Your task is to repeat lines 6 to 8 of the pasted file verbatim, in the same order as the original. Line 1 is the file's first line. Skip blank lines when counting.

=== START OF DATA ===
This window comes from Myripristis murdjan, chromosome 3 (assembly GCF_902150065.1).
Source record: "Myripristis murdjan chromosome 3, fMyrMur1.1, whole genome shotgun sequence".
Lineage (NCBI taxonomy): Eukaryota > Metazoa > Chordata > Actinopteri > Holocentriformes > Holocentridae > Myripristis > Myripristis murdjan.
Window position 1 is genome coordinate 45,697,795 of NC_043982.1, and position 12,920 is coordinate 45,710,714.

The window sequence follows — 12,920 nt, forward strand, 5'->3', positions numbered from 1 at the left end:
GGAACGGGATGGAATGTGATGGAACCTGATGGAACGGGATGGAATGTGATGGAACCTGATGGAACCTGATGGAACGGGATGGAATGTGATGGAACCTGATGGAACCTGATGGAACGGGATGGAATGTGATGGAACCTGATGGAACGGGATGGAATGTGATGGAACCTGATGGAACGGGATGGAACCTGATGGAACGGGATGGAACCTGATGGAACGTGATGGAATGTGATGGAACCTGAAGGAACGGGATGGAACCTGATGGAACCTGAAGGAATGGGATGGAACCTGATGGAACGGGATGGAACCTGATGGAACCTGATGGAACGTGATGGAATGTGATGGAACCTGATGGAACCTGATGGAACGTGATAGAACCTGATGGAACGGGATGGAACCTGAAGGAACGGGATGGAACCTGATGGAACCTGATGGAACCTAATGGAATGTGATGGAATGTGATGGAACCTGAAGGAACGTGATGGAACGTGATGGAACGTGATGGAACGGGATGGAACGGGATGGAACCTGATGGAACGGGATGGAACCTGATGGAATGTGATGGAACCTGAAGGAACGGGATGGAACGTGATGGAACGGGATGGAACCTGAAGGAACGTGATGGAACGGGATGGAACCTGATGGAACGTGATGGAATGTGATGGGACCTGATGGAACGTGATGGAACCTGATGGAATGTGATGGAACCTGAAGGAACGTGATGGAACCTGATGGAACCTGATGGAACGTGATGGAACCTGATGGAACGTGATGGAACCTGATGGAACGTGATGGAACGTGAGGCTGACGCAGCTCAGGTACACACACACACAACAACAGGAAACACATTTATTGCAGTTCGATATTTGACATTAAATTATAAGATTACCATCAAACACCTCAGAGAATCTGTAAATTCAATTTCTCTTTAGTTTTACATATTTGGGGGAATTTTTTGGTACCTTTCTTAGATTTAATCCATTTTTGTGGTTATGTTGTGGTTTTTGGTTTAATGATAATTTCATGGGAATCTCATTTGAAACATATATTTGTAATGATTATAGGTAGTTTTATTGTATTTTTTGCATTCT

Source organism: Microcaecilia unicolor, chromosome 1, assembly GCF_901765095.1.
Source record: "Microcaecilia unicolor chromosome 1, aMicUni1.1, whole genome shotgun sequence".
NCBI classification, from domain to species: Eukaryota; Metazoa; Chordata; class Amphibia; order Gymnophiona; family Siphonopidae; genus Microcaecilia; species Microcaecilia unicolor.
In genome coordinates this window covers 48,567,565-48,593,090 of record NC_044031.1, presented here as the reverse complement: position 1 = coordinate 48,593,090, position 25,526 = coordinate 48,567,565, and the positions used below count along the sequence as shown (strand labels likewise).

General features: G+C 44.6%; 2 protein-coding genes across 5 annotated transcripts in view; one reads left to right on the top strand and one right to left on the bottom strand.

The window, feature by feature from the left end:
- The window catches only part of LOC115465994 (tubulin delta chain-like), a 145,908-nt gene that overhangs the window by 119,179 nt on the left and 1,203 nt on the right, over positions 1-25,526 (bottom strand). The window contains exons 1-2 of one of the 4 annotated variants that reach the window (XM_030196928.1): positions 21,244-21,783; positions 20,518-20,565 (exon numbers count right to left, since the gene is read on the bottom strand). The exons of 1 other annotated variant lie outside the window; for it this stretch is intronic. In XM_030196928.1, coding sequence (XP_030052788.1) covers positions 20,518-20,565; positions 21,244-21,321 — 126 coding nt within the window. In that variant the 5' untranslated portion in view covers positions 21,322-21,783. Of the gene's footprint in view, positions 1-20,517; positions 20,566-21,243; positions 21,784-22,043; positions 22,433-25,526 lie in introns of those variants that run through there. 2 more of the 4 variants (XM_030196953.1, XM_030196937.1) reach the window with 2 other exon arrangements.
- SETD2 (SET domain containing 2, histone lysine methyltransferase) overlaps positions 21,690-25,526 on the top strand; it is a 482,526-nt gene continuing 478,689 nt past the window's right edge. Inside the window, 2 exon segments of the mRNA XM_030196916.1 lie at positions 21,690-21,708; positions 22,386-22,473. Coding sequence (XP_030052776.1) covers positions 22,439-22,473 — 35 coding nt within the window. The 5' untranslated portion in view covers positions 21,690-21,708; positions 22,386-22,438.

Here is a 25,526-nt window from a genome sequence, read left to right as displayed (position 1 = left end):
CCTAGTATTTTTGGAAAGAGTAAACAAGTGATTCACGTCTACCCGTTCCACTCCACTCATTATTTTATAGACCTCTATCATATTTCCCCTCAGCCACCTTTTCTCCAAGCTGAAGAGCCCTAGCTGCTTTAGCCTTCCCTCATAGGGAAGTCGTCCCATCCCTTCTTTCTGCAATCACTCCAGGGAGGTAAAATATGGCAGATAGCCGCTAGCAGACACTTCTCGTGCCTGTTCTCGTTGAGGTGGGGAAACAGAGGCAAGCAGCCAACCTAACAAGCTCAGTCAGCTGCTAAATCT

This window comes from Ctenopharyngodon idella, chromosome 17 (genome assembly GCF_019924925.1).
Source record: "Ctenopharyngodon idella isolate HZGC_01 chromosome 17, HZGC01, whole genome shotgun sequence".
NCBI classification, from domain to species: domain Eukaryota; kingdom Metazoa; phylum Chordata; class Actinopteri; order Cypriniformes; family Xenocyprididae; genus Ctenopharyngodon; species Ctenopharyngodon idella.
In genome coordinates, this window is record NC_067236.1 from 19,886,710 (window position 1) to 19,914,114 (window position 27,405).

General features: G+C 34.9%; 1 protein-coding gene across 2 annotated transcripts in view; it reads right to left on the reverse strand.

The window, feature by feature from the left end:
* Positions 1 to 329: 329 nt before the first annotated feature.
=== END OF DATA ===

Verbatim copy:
GGAACGGGATGGAATGTGATGGAACCTGATGGAACGGGATGGAATGTGATGGAACCTGATGGAACCTGATGGAACGGGATGGAATGTGATGGAACCTGATGGAACCTGATGGAACGGGATGGAATGTGATGGAACCTGATGGAACGGGATGGAATGTGATGGAACCTGATGGAACGGGATGGAACCTGATGGAACGGGATGGAACCTGATGGAACGTGATGGAATGTGATGGAACCTGAAGGAACGGGATGGAACCTGATGGAACCTGAAGGAATGGGATGGAACCTGATGGAACGGGATGGAACCTGATGGAACCTGATGGAACGTGATGGAATGTGATGGAACCTGATGGAACCTGATGGAACGTGATAGAACCTGATGGAACGGGATGGAACCTGAAGGAACGGGATGGAACCTGATGGAACCTGATGGAACCTAATGGAATGTGATGGAATGTGATGGAACCTGAAGGAACGTGATGGAACGTGATGGAACGTGATGGAACGGGATGGAACGGGATGGAACCTGATGGAACGGGATGGAACCTGATGGAATGTGATGGAACCTGAAGGAACGGGATGGAACGTGATGGAACGGGATGGAACCTGAAGGAACGTGATGGAACGGGATGGAACCTGATGGAACGTGATGGAATGTGATGGGACCTGATGGAACGTGATGGAACCTGATGGAATGTGATGGAACCTGAAGGAACGTGATGGAACCTGATGGAACCTGATGGAACGTGATGGAACCTGATGGAACGTGATGGAACCTGATGGAACGTGATGGAACGTGAGGCTGACGCAGCTCAGGTACACACACACACAACAACAGGAAACACATTTATTGCAGTTCGATATTTGACATTAAATTATAAGATTACCATCAAACACCTCAGAGAATCTGTAAATTCAATTTCTCTTTAGTTTTACATATTTGGGGGAATTTTTTGGTACCTTTCTTAGATTTAATCCATTTTTGTGGTTATGTTGTGGTTTTTGGTTTAATGATAATTTCATGGGAATCTCATTTGAAACATATATTTGTAATGATTATAGGTAGTTTTATTGTATTTTTTGCATTCT

Source organism: Microcaecilia unicolor, chromosome 1, assembly GCF_901765095.1.
Source record: "Microcaecilia unicolor chromosome 1, aMicUni1.1, whole genome shotgun sequence".